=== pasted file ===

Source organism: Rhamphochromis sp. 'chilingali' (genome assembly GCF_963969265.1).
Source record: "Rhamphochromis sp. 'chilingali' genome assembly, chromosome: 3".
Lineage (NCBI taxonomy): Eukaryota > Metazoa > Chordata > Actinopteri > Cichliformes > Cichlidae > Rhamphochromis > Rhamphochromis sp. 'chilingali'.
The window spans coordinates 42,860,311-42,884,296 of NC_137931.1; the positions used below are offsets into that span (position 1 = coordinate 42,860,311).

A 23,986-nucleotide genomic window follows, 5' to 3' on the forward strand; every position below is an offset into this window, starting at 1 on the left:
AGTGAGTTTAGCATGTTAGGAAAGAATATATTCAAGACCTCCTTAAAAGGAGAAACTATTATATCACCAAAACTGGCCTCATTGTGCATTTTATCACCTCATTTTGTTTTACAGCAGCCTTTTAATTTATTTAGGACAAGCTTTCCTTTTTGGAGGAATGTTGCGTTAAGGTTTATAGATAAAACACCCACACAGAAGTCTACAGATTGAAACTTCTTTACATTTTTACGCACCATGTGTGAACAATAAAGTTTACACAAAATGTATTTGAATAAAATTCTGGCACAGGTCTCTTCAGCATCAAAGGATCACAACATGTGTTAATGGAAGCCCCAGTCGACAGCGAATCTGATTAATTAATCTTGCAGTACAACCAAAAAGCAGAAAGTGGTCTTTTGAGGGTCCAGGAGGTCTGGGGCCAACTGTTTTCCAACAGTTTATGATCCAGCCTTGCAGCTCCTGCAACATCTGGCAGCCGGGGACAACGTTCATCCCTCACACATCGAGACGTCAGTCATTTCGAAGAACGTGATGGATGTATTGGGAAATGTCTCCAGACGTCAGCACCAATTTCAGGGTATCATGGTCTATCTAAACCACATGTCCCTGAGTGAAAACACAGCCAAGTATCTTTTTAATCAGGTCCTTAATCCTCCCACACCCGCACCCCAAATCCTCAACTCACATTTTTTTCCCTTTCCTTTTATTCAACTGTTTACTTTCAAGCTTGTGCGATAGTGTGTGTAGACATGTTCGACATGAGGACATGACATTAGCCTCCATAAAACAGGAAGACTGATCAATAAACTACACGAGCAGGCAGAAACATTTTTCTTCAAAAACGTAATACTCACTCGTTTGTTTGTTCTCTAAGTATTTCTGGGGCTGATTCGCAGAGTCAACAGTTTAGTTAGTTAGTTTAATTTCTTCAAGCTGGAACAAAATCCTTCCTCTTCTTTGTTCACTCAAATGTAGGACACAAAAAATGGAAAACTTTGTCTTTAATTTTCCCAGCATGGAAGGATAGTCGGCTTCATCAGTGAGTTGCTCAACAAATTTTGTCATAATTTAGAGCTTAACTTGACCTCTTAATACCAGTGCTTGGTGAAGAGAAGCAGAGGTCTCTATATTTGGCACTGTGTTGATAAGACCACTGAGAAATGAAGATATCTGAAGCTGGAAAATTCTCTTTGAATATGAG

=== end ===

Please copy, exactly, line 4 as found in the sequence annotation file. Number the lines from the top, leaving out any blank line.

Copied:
The window spans coordinates 42,860,311-42,884,296 of NC_137931.1; the positions used below are offsets into that span (position 1 = coordinate 42,860,311).